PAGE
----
PERCEPTIONS: Addressing what may be the most politically sensitive issue surrounding transit, Wells said some suburban dwellers are uncomfortable with riding with people from the inner city. But he said suburbanites who do use the system can attest that it is safe. Still, he acknowledged "cultural" issues in Baltimore that separate it from other metro areas such as New York and Chicago where transit ridership doesn't carry a stigma. He said the MTA will start doing better marketing of its services.

ON-TIME PERFORMANCE: Wells said the MTA has improved its on-time performance percentages across the board. He said the agency is now scoring 95 percent on time on light rail, 98 percent on Metro, 90 percent on Mobility and 80 percent on the bus system.
 MOBILITY:  Wells told TRAC the he believes Mobility, the MTA's van and bus service for the disabled, is serving close to 5,000 people a day -- but at a hefty cost. He said the service costs the MTA $45-50 a trip, far more than any of the other modes of transit the agency provides. Wells presented data showing that Mobility costs the MTA more to run than either the light rail system (28,152 daily boardings) or the  Metro (45,497). The administrator said he hopes to improve core MTA services -- the city bus  system. light rail and the Metro subway -- to the point where they attract more disabled riders. In many cases, he said, those modes can better serve disabled riders. But he said that in many cases those  riders don't feel comfortable taking buses and trains.  "The issue is that we have to make sure our core service is  reliable," he said.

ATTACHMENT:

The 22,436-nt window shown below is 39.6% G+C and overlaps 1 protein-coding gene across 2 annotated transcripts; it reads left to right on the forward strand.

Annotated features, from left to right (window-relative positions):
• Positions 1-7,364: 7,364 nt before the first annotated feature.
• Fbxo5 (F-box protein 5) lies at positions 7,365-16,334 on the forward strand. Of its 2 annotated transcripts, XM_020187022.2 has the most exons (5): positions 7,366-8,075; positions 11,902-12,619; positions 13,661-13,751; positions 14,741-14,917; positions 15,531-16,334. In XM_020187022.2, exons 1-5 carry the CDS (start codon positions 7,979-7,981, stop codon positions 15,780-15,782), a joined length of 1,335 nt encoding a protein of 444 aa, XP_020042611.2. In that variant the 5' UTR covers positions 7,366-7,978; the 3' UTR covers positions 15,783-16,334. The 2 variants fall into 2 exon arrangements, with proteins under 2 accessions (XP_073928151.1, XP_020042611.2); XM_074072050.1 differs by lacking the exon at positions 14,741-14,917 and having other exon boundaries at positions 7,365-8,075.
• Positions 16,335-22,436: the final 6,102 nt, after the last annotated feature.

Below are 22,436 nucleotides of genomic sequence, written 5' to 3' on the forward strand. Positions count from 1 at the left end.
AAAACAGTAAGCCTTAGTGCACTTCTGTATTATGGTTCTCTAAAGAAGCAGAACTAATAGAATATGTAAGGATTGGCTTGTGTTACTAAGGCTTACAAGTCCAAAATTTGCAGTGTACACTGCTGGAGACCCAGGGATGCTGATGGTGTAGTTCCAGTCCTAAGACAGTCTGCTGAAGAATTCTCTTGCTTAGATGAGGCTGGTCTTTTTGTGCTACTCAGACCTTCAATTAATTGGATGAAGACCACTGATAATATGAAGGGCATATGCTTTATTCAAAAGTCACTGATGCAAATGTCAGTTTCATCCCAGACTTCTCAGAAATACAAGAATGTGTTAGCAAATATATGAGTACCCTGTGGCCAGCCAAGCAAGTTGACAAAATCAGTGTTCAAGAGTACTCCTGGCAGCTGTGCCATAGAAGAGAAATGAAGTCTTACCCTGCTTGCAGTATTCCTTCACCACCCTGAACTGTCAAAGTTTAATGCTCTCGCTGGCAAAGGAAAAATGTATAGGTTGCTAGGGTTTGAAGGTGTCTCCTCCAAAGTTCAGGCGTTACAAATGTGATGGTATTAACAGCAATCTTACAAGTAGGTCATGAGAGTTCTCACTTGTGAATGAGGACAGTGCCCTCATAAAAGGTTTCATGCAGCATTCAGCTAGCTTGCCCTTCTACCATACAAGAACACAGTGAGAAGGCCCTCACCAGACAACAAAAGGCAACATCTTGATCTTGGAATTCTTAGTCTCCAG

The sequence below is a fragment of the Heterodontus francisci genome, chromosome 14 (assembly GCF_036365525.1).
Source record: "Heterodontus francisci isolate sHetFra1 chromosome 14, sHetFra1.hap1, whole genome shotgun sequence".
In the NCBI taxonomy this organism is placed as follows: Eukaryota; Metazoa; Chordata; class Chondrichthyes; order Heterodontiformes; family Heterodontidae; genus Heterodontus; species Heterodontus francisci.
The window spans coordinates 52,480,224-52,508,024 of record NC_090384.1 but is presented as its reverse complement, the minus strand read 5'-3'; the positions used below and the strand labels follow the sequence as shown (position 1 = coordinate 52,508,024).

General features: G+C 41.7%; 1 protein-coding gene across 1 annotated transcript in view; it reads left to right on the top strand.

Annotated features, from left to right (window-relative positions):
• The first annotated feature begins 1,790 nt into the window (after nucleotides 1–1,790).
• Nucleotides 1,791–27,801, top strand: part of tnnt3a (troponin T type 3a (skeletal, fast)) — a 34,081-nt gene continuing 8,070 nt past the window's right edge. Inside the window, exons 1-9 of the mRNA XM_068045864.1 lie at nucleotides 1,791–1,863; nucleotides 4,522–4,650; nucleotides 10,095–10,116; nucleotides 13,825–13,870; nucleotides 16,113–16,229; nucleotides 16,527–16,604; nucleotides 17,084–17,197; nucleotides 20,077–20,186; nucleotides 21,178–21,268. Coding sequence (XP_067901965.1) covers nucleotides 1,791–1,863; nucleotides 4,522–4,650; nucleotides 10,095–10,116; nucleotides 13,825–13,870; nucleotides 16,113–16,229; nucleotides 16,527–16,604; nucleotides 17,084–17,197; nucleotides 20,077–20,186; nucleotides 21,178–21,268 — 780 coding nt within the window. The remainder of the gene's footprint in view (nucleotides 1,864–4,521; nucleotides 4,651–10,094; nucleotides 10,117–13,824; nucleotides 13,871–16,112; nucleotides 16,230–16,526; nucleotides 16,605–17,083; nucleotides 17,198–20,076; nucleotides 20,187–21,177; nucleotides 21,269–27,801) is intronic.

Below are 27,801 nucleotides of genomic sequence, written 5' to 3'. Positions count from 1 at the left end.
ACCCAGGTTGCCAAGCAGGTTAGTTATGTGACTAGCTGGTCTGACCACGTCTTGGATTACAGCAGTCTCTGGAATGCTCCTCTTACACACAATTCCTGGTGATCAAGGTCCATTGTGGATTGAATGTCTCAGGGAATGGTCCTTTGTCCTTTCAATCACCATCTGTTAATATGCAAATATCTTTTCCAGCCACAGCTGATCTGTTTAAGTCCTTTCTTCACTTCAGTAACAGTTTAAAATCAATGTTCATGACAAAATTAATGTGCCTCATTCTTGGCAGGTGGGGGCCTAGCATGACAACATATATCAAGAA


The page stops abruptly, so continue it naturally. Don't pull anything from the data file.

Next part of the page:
OPERATORS: Wells said the MTA has upgraded the uniforms the agency's operators wear and in particular has eliminated the former "barber-style" shirts drivers sometimes wore. "We're not  barbers, we're professional operators," he said.

SERVICE QUALITY: The administrator said the MTA has changed supervisors' jobs so that they are not responsible just for one mode of transit but for any agency problems that come to their attention. "You're MTA, you're MTA, you have a problem, you fix it," he said. Wells said a new service quality group is now seeking out "bottlenecks" in the system to improve on-time performance.